Bagshot is situated in the north west corner of Surrey close to the border with Berkshire. The Trafalgar Way plaque can be found on the Jubilee Lamp in The Square.
Bagshot was an important staging post between London, Southampton and the West Country and Lord Nelson himself would have often changed horses at the coaching inn. He is reputed to have stayed overnight at a house nearby. The house is now Hall Grove School and in 2018 several pupils won prizes in the first Trafalgar Way competition - a short story contest. The overall winner won a visit to the school by a replica post chaise express coach with a pair of horses and the children enjoyed rides around the grounds.
It was in Bagshot that the notorious highwayman, William Davis (known as The Jolly Farmer) was caught at the White Hart Inn.
Pennyhill Park Hotel is where the England Rugby team train and Bagshot Park, the home of Prince Edward, Earl of Wessex, is located on the northern edge of the town.
Egham Hill. We took a photograph and made it into a graphic image.
Original Image © Ian Gregory
Sunningdale, Fort Belvedere, Virginia Water, Egham, Runnymede
Further east along The Trafalgar Way, Sunningdale is a village in the extreme south-east corner of Berkshire. It lies the other side of Sunning Hill from the famous racecourse at Ascot.
Fort Belvedere or Shrubs Hill Tower is at Shrub’s Hill in Windsor Great Park and was built around an earlier edifice around the year 1828 in the Gothic Revival style. It stands roughly equidistant between the A30/London Road and another ‘London Road’ to the north. It was at one time the home of Edward Prince of Wales and it was here that his relationship with Wallis Simpson blossomed. Fort Belvedere is also the site of Edward’s abdication as King in 1938. In the grounds stands a ruin, part of an ancient temple brought from Leptis Magna near Tripoli in modern day Libya. It is located near Virginia Water between the south shore and Blacknest Road close to the junction with the A30 London Road.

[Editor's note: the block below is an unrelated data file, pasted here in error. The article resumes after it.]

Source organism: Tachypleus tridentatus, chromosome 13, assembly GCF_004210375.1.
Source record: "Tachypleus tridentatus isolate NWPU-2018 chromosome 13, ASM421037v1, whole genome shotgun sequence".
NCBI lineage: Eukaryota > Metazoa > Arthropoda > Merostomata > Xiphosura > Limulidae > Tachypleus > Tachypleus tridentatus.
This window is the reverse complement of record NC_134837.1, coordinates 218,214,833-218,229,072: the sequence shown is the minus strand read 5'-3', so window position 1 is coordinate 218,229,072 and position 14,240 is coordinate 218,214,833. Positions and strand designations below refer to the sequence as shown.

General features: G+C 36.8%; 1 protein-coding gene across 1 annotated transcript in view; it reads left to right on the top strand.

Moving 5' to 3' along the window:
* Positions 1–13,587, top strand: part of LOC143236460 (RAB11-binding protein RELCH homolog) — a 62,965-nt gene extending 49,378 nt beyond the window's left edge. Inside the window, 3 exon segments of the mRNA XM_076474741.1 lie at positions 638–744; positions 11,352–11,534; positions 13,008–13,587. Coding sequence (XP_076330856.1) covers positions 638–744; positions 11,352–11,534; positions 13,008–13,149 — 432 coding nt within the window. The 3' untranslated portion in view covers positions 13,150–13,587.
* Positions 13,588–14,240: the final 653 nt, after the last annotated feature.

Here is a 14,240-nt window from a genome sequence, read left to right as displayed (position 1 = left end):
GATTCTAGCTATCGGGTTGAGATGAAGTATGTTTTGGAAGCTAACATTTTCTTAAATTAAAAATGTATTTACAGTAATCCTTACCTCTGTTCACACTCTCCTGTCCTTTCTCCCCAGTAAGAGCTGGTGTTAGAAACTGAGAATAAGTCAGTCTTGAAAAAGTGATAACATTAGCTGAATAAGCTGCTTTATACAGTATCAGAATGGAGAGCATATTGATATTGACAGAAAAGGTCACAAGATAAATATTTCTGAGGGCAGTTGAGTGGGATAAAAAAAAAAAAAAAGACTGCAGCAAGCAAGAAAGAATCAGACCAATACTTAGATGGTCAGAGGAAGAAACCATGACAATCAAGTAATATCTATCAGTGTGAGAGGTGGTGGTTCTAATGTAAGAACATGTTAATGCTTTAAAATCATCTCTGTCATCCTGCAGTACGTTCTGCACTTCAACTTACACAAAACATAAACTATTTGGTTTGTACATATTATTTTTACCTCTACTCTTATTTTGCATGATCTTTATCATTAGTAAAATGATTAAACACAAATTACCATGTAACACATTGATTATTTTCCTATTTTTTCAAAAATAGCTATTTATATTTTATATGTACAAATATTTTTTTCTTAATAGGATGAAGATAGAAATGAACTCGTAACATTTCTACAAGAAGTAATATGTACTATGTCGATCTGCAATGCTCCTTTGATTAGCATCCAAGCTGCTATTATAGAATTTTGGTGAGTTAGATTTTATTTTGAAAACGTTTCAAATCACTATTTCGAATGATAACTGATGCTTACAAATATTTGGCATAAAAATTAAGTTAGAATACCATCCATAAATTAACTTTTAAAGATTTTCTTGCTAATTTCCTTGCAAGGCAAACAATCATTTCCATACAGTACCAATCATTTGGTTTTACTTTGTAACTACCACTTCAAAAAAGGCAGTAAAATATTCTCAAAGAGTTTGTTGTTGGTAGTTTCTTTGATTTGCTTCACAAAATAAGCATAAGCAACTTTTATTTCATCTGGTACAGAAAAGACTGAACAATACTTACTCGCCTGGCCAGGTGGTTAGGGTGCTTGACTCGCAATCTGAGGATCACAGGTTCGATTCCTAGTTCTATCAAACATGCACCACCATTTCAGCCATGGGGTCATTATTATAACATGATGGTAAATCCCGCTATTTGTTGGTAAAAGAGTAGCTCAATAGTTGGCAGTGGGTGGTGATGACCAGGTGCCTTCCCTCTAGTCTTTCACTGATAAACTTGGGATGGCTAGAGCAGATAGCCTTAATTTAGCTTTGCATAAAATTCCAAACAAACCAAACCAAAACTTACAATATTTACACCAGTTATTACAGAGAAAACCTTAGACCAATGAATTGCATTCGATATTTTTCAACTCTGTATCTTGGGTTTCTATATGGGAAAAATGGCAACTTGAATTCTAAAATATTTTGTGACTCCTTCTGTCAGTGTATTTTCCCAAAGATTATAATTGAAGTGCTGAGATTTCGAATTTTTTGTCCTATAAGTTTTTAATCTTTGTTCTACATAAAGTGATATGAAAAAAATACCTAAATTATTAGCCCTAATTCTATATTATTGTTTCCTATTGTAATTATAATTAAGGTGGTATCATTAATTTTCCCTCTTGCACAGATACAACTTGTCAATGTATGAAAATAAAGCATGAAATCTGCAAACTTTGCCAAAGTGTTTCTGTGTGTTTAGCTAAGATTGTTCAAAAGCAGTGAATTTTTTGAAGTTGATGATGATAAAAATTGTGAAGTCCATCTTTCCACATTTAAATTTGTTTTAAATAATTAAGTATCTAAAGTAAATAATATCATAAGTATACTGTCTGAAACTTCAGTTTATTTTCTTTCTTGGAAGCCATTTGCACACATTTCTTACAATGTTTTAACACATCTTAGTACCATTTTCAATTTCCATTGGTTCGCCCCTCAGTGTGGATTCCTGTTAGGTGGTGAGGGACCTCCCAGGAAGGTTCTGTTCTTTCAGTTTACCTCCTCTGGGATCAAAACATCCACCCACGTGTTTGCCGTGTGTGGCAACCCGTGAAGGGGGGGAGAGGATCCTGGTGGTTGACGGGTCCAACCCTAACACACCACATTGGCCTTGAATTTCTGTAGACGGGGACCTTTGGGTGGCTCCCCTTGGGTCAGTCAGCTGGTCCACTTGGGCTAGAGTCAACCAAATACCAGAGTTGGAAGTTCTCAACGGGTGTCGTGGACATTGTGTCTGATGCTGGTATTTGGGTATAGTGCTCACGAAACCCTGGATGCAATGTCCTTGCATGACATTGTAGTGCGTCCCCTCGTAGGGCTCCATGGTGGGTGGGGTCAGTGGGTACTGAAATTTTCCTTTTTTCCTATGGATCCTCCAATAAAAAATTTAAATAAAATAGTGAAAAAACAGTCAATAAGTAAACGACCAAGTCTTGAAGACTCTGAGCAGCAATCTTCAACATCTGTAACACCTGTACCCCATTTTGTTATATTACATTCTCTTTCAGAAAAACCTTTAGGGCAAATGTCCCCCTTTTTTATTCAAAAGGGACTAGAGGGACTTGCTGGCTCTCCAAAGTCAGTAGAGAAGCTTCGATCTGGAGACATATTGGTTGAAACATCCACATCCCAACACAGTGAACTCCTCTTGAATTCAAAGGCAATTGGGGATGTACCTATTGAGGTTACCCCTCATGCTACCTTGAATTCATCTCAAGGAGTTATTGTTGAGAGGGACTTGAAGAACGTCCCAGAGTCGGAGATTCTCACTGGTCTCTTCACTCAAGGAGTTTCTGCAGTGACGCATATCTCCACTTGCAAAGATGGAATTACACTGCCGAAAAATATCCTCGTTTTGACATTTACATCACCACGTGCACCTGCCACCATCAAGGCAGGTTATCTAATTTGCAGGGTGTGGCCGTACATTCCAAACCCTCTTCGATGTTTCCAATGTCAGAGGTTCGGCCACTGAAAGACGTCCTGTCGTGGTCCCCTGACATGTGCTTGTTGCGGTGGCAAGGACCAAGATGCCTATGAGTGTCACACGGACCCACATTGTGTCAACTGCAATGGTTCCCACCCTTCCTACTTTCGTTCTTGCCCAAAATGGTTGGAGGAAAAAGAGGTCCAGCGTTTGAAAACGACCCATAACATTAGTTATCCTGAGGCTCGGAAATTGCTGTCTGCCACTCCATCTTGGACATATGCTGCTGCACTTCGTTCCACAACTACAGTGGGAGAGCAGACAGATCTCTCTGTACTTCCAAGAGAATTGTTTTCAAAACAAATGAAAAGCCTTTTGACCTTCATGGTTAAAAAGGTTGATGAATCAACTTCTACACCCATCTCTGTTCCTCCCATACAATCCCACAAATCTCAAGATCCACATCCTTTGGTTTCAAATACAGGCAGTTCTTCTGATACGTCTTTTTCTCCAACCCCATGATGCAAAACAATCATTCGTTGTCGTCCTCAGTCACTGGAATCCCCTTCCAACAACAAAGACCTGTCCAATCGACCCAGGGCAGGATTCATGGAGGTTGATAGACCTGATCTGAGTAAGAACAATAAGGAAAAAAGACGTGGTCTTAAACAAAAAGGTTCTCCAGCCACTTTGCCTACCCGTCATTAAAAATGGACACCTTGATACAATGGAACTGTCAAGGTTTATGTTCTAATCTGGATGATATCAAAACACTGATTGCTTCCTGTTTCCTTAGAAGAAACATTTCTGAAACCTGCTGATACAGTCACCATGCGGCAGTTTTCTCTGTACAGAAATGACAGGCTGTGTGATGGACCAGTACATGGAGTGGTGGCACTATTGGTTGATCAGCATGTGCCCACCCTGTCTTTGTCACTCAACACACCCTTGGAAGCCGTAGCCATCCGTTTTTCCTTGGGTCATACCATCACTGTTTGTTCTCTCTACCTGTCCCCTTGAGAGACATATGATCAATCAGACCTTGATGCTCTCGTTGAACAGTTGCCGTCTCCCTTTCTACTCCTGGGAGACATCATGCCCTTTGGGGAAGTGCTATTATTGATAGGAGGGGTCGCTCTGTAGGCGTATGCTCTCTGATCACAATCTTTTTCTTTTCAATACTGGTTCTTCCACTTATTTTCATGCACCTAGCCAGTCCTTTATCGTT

Virginia Water is a manmade body of water constructed by Thomas and Paul Sandby at the behest of Prince William Augustus, Duke of Cumberland, the younger son of George II.
Egham is just 19 miles south west of London so Lieutenant Lapenotiere would have felt keen excitement knowing his pressing journey was nearly at an end in 1805 when he was rushing towards the capital with the first news of Trafalgar. The Trafalgar Way plaque is on what was previously the Loch Fyne Restaurant on the High Street. An application was put in to restore it to its earlier incarnation as The Kings Arms Pub in July 2019 and this application is currently pending a decision.
Nearby is one of the most important historical sites in British history - Runnymede - where the Magna Carta was signed in 1215 by a reluctant King John. In Egham a memorial to Magna Carta was erected at the foot of Cooper’s Hill by the American Bar Association in 1957 and there is a statue of King John in Church Road in the centre of town. In nearby Englefield Green is the Air Forces Memorial which commemorates Commonwealth air force personal killed during the Second World War who have no known grave. From here you get excellent views towards London, Windsor and the Surrey Hills.
The hugely popular children’s author Dr Seuss was stationed in Egham during the Second World War and his book Green Eggs and Ham is reputed to have stemmed from his remark ‘I do not like green Egham’ when it was pointed out that the area was very green due to its proximity to Windsor Great Park.
From Egham The Trafalgar Way heads east towards Staines.